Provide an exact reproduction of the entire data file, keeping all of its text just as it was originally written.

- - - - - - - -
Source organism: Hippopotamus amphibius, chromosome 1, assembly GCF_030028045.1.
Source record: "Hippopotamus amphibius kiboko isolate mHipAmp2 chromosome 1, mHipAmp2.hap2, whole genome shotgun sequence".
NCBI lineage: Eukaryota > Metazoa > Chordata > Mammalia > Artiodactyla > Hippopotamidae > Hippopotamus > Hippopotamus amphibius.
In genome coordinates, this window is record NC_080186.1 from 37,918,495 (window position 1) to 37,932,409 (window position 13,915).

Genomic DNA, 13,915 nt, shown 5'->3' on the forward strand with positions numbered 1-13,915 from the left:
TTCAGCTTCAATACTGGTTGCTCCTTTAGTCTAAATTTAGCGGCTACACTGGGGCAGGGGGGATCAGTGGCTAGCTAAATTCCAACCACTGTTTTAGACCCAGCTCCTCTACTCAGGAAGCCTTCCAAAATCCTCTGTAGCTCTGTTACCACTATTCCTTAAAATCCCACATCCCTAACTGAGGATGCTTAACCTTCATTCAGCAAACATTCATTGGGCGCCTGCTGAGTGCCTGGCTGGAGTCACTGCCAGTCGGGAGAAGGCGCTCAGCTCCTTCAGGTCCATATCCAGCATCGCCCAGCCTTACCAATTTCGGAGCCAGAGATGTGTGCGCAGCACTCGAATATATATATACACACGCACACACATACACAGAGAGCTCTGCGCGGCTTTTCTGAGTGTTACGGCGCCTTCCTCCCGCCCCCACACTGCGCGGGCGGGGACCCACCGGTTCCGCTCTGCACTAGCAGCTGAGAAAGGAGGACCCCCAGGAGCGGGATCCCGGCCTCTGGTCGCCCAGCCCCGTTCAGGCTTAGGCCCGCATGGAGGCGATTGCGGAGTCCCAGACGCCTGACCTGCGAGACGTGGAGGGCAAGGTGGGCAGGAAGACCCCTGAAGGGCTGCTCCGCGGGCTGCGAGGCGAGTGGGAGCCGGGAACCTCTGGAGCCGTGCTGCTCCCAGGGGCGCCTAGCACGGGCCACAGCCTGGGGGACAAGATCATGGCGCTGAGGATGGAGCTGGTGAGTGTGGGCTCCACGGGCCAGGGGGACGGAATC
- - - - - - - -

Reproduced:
Source organism: Hippopotamus amphibius, chromosome 1, assembly GCF_030028045.1.
Source record: "Hippopotamus amphibius kiboko isolate mHipAmp2 chromosome 1, mHipAmp2.hap2, whole genome shotgun sequence".
NCBI lineage: Eukaryota > Metazoa > Chordata > Mammalia > Artiodactyla > Hippopotamidae > Hippopotamus > Hippopotamus amphibius.
In genome coordinates, this window is record NC_080186.1 from 37,918,495 (window position 1) to 37,932,409 (window position 13,915).

Genomic DNA, 13,915 nt, shown 5'->3' on the forward strand with positions numbered 1-13,915 from the left:
TTCAGCTTCAATACTGGTTGCTCCTTTAGTCTAAATTTAGCGGCTACACTGGGGCAGGGGGGATCAGTGGCTAGCTAAATTCCAACCACTGTTTTAGACCCAGCTCCTCTACTCAGGAAGCCTTCCAAAATCCTCTGTAGCTCTGTTACCACTATTCCTTAAAATCCCACATCCCTAACTGAGGATGCTTAACCTTCATTCAGCAAACATTCATTGGGCGCCTGCTGAGTGCCTGGCTGGAGTCACTGCCAGTCGGGAGAAGGCGCTCAGCTCCTTCAGGTCCATATCCAGCATCGCCCAGCCTTACCAATTTCGGAGCCAGAGATGTGTGCGCAGCACTCGAATATATATATACACACGCACACACATACACAGAGAGCTCTGCGCGGCTTTTCTGAGTGTTACGGCGCCTTCCTCCCGCCCCCACACTGCGCGGGCGGGGACCCACCGGTTCCGCTCTGCACTAGCAGCTGAGAAAGGAGGACCCCCAGGAGCGGGATCCCGGCCTCTGGTCGCCCAGCCCCGTTCAGGCTTAGGCCCGCATGGAGGCGATTGCGGAGTCCCAGACGCCTGACCTGCGAGACGTGGAGGGCAAGGTGGGCAGGAAGACCCCTGAAGGGCTGCTCCGCGGGCTGCGAGGCGAGTGGGAGCCGGGAACCTCTGGAGCCGTGCTGCTCCCAGGGGCGCCTAGCACGGGCCACAGCCTGGGGGACAAGATCATGGCGCTGAGGATGGAGCTGGTGAGTGTGGGCTCCACGGGCCAGGGGGACGGAATC